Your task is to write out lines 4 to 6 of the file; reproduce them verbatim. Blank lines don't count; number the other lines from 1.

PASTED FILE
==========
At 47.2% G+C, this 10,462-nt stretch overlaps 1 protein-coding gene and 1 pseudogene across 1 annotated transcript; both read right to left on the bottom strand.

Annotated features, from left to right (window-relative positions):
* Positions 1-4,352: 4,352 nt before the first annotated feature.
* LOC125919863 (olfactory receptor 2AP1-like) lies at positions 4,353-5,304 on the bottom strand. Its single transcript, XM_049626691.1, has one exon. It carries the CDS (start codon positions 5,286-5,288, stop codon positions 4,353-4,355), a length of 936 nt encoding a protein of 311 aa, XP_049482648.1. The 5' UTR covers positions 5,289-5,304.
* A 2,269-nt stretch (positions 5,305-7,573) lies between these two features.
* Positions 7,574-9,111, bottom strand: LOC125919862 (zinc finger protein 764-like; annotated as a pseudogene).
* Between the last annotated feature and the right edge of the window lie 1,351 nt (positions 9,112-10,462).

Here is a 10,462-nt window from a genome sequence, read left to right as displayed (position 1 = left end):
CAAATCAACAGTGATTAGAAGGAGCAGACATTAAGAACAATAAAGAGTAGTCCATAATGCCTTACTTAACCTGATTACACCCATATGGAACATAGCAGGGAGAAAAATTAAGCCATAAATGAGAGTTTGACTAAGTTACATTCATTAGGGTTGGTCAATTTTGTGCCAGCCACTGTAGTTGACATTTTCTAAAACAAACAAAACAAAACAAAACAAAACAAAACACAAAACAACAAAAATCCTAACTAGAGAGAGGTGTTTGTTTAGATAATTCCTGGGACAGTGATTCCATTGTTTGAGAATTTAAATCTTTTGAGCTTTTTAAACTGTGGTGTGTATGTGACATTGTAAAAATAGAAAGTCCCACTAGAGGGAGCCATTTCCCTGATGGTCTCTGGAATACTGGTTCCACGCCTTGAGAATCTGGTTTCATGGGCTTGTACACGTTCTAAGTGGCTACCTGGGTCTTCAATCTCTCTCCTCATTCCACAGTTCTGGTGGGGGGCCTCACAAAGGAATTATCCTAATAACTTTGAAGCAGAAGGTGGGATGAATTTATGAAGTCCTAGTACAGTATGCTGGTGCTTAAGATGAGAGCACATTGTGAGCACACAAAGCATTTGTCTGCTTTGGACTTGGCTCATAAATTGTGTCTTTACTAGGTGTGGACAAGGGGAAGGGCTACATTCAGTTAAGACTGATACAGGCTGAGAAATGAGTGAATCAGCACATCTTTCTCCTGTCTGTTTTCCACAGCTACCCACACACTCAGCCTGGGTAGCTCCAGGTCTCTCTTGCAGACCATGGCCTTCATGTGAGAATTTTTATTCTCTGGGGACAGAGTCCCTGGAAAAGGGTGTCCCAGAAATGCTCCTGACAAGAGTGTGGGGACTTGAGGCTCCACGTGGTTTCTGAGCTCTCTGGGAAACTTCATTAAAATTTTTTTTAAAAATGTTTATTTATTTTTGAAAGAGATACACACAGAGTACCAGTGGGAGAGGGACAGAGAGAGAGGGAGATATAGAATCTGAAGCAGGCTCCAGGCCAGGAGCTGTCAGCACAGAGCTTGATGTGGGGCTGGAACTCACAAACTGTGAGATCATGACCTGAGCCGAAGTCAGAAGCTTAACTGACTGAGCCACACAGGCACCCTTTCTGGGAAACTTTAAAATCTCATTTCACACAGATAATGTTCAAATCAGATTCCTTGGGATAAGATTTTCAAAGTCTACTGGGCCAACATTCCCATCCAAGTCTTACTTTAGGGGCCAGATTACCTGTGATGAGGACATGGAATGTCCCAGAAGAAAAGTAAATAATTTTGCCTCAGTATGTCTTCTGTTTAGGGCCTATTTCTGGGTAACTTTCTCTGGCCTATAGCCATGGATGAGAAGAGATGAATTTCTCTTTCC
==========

* LOC125919863 (olfactory receptor 2AP1-like) lies at positions 4,353-5,304 on the bottom strand. Its single transcript, XM_049626691.1, has one exon. It carries the CDS (start codon positions 5,286-5,288, stop codon positions 4,353-4,355), a length of 936 nt encoding a protein of 311 aa, XP_049482648.1. The 5' UTR covers positions 5,289-5,304.
* A 2,269-nt stretch (positions 5,305-7,573) lies between these two features.
* Positions 7,574-9,111, bottom strand: LOC125919862 (zinc finger protein 764-like; annotated as a pseudogene).